Manufacturers have improved productivity but more needs to be done, study says
24th February 2016
Manufacturers' organisation EEF say its members are making strides in increasing productivity, one of the key issues for the economy
Nearly two-thirds of manufacturers have improved productivity in the past two years, a new survey suggests.
The poll by manufacturers' organisation EEF comes at a time that productivity is becoming one of the most pressing issues facing the UK economy, with the country far behind competitors in Europe and elsewhere.
The EEF poll found that 64% of those surveyed had seen an improvement to their productivity in the past two years but highlighted a number of concerns that still exist.
EEF's report said that the main gains to be made by manufacturers are in their supply chain improvements and investing in plant and machinery, but many firms are being held back by uncertainty over the economy and by skills shortages.
Liz Mayes, North East region director at EEF, said: "While the UK economy as a whole has an issue with productivity, this report suggests that manufacturing is not the problem child.
"In the past two decades UK manufacturing has outpaced the rest of the economy for productivity growth and more than six in 10 manufacturers have grown their productivity in the last two years. This is the strongest indication yet that a more balanced UK economy could also be a more productive economy.
"Many of our industry's dynamic practices, such as continuous improvement, are clearly paying dividends. But it certainly is not job done.
"UK manufacturers are acutely aware that in a global economy productivity needs to be world-class and this means becoming even better at adopting and investing in major new advances in technology.
"Manufacturing has the potential to be a major driving force behind improving the UK's productivity performance. But while business is the driver, Government is the enabler, and this report highlights the real need for policies and a long-term, comprehensive industrial strategy to support businesses as they strive to reach their productive potential."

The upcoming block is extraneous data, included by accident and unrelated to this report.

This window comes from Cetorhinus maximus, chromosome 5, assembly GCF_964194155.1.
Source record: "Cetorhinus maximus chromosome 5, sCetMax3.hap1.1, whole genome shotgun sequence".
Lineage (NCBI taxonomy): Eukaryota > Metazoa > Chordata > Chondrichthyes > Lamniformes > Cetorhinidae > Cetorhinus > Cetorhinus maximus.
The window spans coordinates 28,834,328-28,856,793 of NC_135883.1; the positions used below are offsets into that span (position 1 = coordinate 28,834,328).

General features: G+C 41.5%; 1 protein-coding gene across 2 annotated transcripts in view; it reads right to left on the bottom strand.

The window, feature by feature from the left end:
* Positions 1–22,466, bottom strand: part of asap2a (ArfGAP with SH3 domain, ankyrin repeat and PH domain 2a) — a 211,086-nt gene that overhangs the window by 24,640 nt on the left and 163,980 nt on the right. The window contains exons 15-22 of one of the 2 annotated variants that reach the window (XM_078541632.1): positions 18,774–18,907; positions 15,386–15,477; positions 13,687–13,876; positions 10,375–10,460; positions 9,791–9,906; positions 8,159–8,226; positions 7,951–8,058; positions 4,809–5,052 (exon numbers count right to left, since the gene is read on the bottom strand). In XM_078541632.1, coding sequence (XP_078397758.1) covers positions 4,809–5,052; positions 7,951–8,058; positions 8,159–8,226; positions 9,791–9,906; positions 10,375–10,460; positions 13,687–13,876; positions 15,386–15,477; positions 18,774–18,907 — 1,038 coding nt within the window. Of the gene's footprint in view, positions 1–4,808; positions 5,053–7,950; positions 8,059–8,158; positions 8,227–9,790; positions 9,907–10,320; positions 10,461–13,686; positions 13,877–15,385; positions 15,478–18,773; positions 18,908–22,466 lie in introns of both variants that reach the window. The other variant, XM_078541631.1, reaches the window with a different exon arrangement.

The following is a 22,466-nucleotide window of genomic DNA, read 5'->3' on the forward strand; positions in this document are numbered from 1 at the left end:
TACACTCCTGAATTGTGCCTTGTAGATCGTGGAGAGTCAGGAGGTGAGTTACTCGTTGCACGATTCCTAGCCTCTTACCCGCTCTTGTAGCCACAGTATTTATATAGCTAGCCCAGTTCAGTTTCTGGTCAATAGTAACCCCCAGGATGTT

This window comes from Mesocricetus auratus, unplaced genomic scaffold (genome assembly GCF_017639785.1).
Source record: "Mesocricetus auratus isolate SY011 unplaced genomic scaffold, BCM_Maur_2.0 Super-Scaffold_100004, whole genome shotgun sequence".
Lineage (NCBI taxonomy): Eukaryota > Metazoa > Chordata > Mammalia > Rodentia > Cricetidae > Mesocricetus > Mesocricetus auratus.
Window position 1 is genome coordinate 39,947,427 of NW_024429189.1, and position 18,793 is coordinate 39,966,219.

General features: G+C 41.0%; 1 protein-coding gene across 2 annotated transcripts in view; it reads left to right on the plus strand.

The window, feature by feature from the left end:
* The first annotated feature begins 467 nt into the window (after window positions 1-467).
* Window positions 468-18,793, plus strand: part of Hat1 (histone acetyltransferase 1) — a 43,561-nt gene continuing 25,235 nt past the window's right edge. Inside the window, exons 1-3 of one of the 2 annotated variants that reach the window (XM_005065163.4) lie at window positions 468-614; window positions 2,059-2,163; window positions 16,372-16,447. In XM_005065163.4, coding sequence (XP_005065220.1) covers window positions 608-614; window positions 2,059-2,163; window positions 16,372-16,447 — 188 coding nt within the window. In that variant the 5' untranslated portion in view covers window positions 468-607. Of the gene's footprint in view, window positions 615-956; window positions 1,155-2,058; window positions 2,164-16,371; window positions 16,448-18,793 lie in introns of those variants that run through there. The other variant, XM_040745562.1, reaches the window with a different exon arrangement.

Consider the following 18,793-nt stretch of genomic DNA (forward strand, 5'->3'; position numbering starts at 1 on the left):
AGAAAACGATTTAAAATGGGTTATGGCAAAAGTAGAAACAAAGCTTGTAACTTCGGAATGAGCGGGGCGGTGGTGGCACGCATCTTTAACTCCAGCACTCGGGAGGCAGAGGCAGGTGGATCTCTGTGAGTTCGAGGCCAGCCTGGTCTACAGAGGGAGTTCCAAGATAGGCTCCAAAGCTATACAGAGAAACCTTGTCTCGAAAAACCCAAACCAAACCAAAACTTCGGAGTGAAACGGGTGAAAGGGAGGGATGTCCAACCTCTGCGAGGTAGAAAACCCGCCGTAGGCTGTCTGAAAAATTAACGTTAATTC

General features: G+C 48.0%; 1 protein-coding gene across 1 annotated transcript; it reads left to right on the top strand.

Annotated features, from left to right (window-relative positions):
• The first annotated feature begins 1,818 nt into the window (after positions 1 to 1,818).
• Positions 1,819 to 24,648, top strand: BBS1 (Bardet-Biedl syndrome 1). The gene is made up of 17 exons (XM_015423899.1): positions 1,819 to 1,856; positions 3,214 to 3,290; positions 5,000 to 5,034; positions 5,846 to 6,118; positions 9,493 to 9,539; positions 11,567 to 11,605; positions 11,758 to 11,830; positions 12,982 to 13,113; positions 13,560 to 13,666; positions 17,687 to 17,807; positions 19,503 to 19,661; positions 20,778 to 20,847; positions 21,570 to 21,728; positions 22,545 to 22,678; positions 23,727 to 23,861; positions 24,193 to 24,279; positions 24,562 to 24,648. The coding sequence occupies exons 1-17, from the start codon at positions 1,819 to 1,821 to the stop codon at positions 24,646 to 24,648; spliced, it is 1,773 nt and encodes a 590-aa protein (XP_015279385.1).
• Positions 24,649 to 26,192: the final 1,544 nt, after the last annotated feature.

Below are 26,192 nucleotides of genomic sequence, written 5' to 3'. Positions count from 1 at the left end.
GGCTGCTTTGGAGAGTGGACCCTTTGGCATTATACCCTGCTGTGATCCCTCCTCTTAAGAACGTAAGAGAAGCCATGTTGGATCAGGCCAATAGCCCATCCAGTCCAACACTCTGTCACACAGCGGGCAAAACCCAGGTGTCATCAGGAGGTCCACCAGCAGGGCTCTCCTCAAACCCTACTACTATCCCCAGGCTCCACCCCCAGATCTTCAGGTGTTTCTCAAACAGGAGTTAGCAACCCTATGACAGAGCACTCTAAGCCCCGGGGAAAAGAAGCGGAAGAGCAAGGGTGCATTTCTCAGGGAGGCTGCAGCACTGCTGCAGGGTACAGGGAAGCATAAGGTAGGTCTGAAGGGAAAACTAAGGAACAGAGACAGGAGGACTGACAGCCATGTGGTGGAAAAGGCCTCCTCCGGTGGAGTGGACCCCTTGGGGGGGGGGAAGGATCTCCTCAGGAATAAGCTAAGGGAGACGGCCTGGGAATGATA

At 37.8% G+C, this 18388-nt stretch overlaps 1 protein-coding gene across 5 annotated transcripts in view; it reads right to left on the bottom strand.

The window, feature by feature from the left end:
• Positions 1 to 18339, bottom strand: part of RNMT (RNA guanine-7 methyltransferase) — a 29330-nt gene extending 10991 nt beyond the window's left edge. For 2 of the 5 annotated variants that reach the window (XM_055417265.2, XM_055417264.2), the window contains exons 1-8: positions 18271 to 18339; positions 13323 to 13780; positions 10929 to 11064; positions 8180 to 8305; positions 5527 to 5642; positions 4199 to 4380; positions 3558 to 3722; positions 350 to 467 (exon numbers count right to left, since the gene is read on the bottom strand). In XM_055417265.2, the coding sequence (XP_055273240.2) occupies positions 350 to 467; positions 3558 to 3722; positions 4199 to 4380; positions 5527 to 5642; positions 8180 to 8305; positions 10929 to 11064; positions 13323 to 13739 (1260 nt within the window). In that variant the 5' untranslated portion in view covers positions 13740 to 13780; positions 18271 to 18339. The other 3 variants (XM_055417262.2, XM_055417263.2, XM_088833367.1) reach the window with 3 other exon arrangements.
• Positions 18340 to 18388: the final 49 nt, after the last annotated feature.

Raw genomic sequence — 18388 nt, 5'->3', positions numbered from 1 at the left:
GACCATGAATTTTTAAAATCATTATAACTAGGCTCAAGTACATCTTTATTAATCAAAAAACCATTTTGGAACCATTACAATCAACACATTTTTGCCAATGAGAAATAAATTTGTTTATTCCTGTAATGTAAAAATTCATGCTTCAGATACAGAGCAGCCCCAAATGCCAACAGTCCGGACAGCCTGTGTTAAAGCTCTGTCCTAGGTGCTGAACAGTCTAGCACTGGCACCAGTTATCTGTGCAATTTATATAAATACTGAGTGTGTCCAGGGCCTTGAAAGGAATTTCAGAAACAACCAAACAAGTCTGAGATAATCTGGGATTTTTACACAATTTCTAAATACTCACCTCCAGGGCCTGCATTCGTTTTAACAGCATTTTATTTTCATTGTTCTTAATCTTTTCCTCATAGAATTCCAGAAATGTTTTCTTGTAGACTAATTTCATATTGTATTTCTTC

A report released last week revealed a "yawning" productivity gap between the UK and other countries.
Output per hour in the UK in 2014 was 18% below the average for the rest of the major G7 advanced economies - the widest productivity gap since comparable estimates began in 1991, said the Office for National Statistics.
In financial services, the UK was 5% more productive than Germany but 6% less productive than France and 22% less productive than the USA between 2010 and 2014.
In manufacturing, the UK was 24% less productive than Germany, 18% less productive than France and 45% less productive than the USA.
UK output per hour in 2014 was 5% lower than Spain and considerably lower than productivity in Ireland, Belgium and the Netherlands, said the ONS.
EEF's report - Productivity: the state of the manufacturing nation - reveals that over six in 10 UK manufacturers (64%) achieved productivity growth in the past two years, while 57% expect to make further gains in the next two.
The manufacturing sector's productivity growth outpaced that of the service sector and the UK economy as a whole in the two decades to 2014, EEF said, suggesting that the sector is not the source of the UK's weak performance.
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